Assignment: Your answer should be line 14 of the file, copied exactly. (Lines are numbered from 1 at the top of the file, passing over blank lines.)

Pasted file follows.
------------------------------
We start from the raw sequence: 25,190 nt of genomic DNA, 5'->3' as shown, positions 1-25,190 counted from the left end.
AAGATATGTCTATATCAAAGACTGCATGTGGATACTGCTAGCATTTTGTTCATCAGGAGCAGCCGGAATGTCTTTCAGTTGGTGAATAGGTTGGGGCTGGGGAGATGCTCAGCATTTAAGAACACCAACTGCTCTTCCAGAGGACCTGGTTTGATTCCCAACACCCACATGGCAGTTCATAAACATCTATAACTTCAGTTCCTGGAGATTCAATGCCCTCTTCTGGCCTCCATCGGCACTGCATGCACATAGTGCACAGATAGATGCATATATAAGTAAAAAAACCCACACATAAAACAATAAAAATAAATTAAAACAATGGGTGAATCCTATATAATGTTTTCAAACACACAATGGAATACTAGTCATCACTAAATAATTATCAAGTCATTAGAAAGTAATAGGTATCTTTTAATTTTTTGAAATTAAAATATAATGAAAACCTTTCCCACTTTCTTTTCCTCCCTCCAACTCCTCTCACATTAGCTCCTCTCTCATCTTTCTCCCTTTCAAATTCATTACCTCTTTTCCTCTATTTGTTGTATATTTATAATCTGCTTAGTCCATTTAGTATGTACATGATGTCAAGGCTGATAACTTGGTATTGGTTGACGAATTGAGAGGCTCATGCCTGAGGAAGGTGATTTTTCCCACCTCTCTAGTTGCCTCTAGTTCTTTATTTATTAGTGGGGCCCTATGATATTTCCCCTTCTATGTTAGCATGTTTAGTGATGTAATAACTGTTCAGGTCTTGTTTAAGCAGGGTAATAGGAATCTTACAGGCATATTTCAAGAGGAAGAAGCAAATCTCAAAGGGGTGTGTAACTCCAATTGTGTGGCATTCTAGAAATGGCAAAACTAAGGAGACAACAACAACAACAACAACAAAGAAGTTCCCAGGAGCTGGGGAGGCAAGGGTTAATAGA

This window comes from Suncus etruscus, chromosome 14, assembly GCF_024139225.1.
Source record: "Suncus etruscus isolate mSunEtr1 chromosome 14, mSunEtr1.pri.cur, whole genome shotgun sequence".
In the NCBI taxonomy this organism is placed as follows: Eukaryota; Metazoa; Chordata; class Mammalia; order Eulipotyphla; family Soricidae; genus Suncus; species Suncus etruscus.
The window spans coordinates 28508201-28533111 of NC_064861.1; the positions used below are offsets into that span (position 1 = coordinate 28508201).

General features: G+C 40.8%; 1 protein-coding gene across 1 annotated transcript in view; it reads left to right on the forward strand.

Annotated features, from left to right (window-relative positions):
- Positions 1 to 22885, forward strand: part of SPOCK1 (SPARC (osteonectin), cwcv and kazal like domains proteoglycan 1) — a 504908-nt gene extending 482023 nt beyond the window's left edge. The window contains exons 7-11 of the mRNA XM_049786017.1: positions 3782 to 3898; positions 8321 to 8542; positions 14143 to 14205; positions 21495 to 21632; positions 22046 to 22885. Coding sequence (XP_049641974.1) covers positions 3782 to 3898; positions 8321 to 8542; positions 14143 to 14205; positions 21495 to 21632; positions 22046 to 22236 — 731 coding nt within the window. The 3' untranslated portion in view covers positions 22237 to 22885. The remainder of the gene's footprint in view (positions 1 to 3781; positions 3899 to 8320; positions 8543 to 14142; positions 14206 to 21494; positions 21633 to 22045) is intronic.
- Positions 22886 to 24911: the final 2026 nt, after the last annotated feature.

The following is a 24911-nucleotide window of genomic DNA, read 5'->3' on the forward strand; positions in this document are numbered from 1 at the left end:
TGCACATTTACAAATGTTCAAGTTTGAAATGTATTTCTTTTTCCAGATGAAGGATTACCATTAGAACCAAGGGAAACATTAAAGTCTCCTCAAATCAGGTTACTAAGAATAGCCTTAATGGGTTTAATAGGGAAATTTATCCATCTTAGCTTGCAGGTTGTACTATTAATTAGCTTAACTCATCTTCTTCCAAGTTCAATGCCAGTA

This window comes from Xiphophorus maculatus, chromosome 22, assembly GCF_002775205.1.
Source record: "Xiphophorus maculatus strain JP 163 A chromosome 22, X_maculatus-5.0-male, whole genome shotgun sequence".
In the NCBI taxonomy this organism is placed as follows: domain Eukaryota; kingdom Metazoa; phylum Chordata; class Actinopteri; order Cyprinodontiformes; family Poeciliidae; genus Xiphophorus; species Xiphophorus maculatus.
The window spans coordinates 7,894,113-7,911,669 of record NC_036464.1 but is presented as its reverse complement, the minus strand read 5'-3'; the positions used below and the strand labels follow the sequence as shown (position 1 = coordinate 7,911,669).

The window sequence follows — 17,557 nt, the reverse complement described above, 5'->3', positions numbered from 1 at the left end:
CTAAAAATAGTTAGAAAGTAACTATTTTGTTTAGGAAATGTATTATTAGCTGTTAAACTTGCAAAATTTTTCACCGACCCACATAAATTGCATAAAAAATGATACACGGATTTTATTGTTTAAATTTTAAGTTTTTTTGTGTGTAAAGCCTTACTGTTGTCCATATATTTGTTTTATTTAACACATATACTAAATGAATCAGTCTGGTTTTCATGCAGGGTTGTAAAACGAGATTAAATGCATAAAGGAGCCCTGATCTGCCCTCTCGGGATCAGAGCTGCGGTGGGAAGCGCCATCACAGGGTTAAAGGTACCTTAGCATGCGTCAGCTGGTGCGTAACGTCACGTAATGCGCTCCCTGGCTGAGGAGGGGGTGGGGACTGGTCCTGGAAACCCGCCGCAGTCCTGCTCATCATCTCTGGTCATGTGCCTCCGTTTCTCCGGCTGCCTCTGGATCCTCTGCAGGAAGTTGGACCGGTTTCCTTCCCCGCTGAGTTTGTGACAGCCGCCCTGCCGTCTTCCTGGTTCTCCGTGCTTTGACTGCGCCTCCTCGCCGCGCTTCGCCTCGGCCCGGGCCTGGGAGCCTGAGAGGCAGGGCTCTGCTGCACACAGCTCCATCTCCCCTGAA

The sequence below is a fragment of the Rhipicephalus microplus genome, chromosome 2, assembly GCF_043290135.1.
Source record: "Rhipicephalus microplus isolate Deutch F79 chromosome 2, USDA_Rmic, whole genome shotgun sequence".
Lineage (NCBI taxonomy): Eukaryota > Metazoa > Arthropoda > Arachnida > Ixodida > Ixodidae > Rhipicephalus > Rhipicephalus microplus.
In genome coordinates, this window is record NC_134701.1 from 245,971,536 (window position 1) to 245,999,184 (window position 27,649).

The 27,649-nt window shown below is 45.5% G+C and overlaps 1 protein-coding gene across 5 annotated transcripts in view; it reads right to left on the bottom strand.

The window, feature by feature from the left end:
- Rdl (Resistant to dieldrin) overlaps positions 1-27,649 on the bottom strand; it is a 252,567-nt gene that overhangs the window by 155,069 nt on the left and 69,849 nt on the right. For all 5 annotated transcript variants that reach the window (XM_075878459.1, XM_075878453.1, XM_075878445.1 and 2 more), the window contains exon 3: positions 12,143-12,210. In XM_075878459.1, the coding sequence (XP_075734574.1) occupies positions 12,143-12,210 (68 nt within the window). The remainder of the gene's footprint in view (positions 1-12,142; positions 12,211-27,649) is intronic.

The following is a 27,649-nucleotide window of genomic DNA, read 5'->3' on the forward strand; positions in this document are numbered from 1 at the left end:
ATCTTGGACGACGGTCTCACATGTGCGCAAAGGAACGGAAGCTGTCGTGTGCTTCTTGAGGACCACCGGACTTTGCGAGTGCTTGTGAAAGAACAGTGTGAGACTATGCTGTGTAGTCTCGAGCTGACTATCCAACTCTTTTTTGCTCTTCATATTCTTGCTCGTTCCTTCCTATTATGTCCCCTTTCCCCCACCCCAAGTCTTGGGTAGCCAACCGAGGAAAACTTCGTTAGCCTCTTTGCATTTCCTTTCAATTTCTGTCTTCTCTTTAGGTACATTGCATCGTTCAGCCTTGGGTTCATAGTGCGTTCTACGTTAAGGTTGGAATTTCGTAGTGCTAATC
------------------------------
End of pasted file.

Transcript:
Source record: "Xiphophorus maculatus strain JP 163 A chromosome 22, X_maculatus-5.0-male, whole genome shotgun sequence".